Sykehouse Cottage

A beautiful C17th Holiday Cottage in the Lake District


Hepworth at Abbot Hall

We are hepworth abbot hallvery excited at Sykehouse Cottage as Abbot Hall comes up trumps again and brings a stunning collection of Barbara Hepworth sculpture to Kendal for their Summer Exhibition from 5 July to 28 September.  Apart from Barbara Hepworth: A Retrospective at Tate Liverpool in 1994, this is the first significant exhibition of her work in the North West for over sixty years. It will contain some of Hepworth’s most iconic sculptures including Stringed Figure (Curlew), 1956, Torso III (Galatea), 1958, and Moon Form, 1968, alongside prints, photographs and ephemera detailing the artist’s life long relationship with the landscape. Lakeland Arts are working closely with the Hepworth Estate to secure key works as well as borrowing from national institutions for this important exhibition.

The landscape provided unending inspiration for Hepworth’s art.  And perhaps you will be inspired by the beautiful Lakeland landscape when you next visit?

Kendal is 30 miles (about 45mins drive)  from Sykehouse Cottage and is well worth a day trip for Abbot Hall, Museum of Lakeland Life & Industry, of course,  and numerous shops and coffee houses …

If you would like to know more about Abbot Hall Art Gallery click here.


George Romney : The Gower Family Portrait

Gower Family George RomneyAbbots Hall in Kendal is a hard working and welcoming museum.  By that I mean it really makes the most of what it has got and attracts good touring exhibitions to grace its top floor.  It has one permanent star artist, George Romney (1734-1802), who was born in Dalton-in-Furness and trained under a portrait painter, Christopher Steele, in Kendal before moving to London. His masterpiece: The Gower Family: The Children of Granville, 2nd Earl Gower, (c 1776-7) is in Abbots Hall.  This huge (203 x235cm) group portrait shows the older half sister, Anne, shaking her tambourine (on the right). The younger children dancing in a circle are his son and daughters from a third marriage.  Yes, that’s a son staring directly at us from behind the middle dancing girl – not “breeched” yet as he is still in a dress. From left to right: Georgina, Susan, Granville and Charlotte Sophia. Romney had recently visited Italy and this work shows his up-to-the-minute interest in classical themes and poses with the dancing “Arcadian” children and antique column behind. Close up, the faces are wonderfully vivid portraits, full of character and life, however Granville’s body and arm don’t match the tilt of his head and the body is curiously unfinished compared to the rest of the family.  I was guessing the children only sat for head portraits and maybe some full body sketches and that the details were added in at leisure.  Was it finished off by an inept apprentice?  Or was the patron impatient? Perhaps this background was considered unimportant? Or was it just a small fidgety boy?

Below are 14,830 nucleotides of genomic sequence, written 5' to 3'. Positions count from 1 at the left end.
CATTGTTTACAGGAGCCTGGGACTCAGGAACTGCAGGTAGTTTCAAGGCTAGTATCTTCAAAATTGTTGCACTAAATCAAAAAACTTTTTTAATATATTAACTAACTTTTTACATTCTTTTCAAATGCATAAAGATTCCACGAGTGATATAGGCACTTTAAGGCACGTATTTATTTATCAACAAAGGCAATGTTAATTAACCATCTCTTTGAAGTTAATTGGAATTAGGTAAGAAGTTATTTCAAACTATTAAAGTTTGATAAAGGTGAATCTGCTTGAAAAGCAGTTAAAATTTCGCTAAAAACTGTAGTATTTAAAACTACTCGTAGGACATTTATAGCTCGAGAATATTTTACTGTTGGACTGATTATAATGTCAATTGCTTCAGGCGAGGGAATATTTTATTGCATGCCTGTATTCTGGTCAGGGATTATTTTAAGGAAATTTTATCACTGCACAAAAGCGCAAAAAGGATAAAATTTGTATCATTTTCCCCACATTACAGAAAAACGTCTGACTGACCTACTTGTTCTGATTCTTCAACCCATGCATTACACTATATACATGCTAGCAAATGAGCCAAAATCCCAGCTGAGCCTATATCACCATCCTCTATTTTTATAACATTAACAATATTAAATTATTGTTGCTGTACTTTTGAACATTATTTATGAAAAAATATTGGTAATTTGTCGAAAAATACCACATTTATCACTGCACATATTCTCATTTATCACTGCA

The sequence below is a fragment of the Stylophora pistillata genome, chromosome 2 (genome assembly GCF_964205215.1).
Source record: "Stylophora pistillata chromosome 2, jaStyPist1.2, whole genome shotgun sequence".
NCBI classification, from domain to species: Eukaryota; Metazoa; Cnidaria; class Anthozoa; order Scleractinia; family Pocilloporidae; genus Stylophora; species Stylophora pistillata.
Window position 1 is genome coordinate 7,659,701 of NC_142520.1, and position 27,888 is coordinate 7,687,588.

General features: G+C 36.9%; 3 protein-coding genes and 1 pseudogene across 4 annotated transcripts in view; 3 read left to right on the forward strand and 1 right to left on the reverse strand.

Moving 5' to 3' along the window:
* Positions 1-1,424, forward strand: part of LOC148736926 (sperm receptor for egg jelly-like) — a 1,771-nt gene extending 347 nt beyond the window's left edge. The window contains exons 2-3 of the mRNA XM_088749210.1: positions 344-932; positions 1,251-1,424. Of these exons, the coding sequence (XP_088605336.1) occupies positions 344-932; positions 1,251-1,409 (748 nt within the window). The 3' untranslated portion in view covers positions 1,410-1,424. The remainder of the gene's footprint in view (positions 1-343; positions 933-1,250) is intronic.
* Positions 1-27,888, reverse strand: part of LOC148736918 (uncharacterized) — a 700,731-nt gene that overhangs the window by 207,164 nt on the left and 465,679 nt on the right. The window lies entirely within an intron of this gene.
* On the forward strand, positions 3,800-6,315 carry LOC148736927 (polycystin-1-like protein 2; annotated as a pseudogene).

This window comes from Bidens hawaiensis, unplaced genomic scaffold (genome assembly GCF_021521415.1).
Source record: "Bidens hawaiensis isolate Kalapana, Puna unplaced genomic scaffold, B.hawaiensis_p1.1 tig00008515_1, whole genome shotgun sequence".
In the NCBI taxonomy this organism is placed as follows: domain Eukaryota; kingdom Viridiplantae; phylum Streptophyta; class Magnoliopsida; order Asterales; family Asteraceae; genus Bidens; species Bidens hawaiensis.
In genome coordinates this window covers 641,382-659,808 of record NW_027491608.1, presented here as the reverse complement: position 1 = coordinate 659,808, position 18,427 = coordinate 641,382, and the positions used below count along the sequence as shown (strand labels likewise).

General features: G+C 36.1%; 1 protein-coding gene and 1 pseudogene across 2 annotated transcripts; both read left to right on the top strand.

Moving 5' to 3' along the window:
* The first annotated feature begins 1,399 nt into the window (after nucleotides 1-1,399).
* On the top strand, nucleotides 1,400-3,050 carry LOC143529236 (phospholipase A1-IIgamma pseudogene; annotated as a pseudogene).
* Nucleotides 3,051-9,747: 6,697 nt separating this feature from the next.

I contacted the very helpful Romney Society and their Research Fellow, Alex Kidson, said that probably Granville was a late addition to the composition; his parents may have originally thought that at three years old he was too young to sit.

In his early 30s, Granville was painted again by another renowned artist, Thomas Lawrence, during his time as British Ambassador to Russia.  This time he stood still.  Thomas Lawrence Granville Gower

If you would like to visit Abbots Hall and need more information, here’s their website.


Blackwell : Baille Scott’s masterpiece

Blackwell Exterior -®LATRecently restored, Blackwell was built in 1900 as a holiday retreat for a wealthy Manchester brewery owner, just south of Bowness overlooking Windermere.  (About 30 minutes drive from Sykehouse Cottage on the eastern side of Windermere.)  The house is of international importance and was given a Grade 1 listing in 1998.  So, although it’s quite expensive to visit (£7.20 Adults; Children up to 16 Free), it is DEFINITELY worth the money if you are interested in the Arts and Crafts.

It is a truly wonderful example of Arts and Crafts architecture, with many original decorative features still intact and there is a school of thought that Blackwell is such a complete vision precisely because it was built as a holiday home in the Lake District rather than a day to day residence.  Think about it: who could live up to the designer’s perfect vision 24 – 7Blackwell dining room stained glass -®LAT?

The rooms are carefully furnished with the blend of Arts and Crafts and early country-made furniture advocated by Baillie Scott, containing many pieces by the leading Arts & Crafts designers and studios – furniture by Morris & Co and Voysey, metalwork by W A S Benson and ceramics by Ruskin Pottery and William de Morgan.

The curators want you to experience this first hand and, deliciously, visitors are encouraged to sit and soak up the atmosphere in the beautiful fireplace inglenooks and are free to enjoy the house as it was originally intended, without roped-off areas.

Blackwell The White Drawing Room -®LAT

The White Drawing Room

The house also run a series of well curated exhibitions and displays, usually with an Arts and Crafts feel, throughout the year and have a lovely Tea Room.

The first show of the year is called New Glass – Ancient Skill, Contemporary Artform.  With a selection from the UK and Europe, the selling exhibition includes the work of established and emerging makers as well as drawings, models and photographic documentation of processes.  Works will be shown in the exhibition galleries and through the house itself.  The show is the first collaboration between the Lakeland Arts Trust and the Contemporary Glass Society and runs from 31st January to 12th May 2013.

Further details can be found by visiting Blackwell’s own site here.